The first iteration of this new dynamic was the Tea Party – an unsophisticated, low-brow, and ultimately unsuccessful attempt to transform Middle American resentment into political power. It failed for a lot of reasons, but the emotion it tapped into – the Republican base’s recognition that they’re being played – is a massive potential opportunity.
Donald Trump is a man who likes to keep an eye out for new opportunities
This is common knowledge to anyone who’s read his books. His first autobiography, The Art Of The Deal (Amazon) is a collection of stories about Trump recognizing and capitalizing on big opportunities that others were ignoring. My guess is Trump looked at the American Republican party and said to himself:
These losers are doing a terrible job! They care more about being “respectable” in the eyes of their opponents than they care about their own people. I bet I could come in and kick their asses.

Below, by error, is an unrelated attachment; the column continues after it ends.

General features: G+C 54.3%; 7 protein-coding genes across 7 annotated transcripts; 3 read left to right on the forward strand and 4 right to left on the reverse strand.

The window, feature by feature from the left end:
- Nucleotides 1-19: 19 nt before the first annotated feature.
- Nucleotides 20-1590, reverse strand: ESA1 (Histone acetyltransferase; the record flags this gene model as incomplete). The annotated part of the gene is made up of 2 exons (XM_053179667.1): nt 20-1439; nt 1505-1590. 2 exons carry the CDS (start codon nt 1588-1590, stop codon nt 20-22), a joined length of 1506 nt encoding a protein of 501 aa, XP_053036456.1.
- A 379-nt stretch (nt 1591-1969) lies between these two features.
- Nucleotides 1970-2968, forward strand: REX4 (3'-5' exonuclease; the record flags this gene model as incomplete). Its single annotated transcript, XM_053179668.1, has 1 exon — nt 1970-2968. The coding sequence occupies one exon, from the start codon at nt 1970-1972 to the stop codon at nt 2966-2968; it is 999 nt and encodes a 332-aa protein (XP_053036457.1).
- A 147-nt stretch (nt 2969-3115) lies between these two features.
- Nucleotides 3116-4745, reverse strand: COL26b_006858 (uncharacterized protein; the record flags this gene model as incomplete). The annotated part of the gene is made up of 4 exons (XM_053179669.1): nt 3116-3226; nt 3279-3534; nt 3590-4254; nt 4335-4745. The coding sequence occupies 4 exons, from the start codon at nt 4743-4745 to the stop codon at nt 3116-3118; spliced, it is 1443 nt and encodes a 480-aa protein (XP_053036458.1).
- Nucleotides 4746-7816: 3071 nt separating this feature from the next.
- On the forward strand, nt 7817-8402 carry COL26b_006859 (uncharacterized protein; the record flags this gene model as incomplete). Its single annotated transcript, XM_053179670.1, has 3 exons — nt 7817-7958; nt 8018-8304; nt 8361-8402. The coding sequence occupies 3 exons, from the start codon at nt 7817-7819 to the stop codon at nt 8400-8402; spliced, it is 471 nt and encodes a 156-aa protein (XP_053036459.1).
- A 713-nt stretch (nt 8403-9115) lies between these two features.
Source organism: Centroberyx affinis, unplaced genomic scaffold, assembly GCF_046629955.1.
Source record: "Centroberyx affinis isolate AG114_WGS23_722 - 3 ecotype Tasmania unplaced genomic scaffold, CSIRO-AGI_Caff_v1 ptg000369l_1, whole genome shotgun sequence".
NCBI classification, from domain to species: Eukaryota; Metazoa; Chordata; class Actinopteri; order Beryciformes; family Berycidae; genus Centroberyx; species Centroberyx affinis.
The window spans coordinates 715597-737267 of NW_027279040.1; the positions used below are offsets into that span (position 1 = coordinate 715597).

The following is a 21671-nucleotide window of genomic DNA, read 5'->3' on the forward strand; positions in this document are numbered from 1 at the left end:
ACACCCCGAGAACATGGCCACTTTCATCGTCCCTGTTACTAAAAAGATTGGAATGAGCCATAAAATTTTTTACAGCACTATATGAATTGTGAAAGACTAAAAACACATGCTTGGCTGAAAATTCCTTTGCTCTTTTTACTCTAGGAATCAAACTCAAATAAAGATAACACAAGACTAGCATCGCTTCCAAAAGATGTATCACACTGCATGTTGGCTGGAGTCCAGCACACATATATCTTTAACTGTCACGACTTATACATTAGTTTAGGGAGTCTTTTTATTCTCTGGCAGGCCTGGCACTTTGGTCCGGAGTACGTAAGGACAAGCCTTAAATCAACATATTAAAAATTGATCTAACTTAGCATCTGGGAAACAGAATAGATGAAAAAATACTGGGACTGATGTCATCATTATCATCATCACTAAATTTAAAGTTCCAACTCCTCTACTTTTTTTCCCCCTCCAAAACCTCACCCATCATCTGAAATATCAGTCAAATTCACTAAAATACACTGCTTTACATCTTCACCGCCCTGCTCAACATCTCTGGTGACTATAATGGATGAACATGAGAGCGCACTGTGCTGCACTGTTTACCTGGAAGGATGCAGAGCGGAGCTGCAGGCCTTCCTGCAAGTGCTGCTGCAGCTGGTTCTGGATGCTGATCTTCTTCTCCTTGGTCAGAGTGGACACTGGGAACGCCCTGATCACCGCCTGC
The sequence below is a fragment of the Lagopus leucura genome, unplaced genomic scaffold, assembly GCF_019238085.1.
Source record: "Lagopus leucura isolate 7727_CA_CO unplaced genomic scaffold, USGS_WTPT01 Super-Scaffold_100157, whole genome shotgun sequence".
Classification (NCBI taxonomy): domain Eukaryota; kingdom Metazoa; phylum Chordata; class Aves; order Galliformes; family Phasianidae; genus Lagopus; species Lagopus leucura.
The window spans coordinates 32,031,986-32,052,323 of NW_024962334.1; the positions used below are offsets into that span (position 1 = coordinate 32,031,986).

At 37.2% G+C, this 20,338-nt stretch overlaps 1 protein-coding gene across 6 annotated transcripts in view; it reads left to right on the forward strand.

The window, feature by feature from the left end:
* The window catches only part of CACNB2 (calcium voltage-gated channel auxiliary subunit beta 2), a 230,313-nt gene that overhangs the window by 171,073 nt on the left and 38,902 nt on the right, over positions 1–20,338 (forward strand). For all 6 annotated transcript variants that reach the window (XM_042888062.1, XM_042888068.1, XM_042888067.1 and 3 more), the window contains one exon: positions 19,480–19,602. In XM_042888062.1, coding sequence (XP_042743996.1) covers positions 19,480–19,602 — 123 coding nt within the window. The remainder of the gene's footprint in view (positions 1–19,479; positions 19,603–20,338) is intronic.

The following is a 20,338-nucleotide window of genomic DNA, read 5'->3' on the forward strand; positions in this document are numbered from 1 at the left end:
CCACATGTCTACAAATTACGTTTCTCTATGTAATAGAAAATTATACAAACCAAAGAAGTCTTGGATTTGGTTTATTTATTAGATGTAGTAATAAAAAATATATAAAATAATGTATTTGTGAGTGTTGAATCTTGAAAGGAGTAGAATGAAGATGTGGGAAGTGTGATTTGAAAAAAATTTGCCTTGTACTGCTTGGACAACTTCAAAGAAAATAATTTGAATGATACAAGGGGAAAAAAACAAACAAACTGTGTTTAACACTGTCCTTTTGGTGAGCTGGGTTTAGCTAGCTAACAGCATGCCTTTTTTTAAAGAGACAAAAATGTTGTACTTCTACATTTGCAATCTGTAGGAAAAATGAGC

And now that’s exactly what’s happening. Three months ago, Jeb’s Republican nomination victory was a fait accompli. Then came Trump’s brutal campaign against him. Low Energy. Low Energy. Low Energy.
As of today, polls have Jeb at ~5%. Mom and Dad have told Jeb to stop sending good money after bad, and Jeb has started to lay the memetic foundations for a petulant, self-important, ego-preserving exit:
I’ve got a lot of really cool things I could do other than sit around, being miserable, listening to people demonize me and me feeling compelled to demonize them.
He’s also pumping the brakes on campaign spending: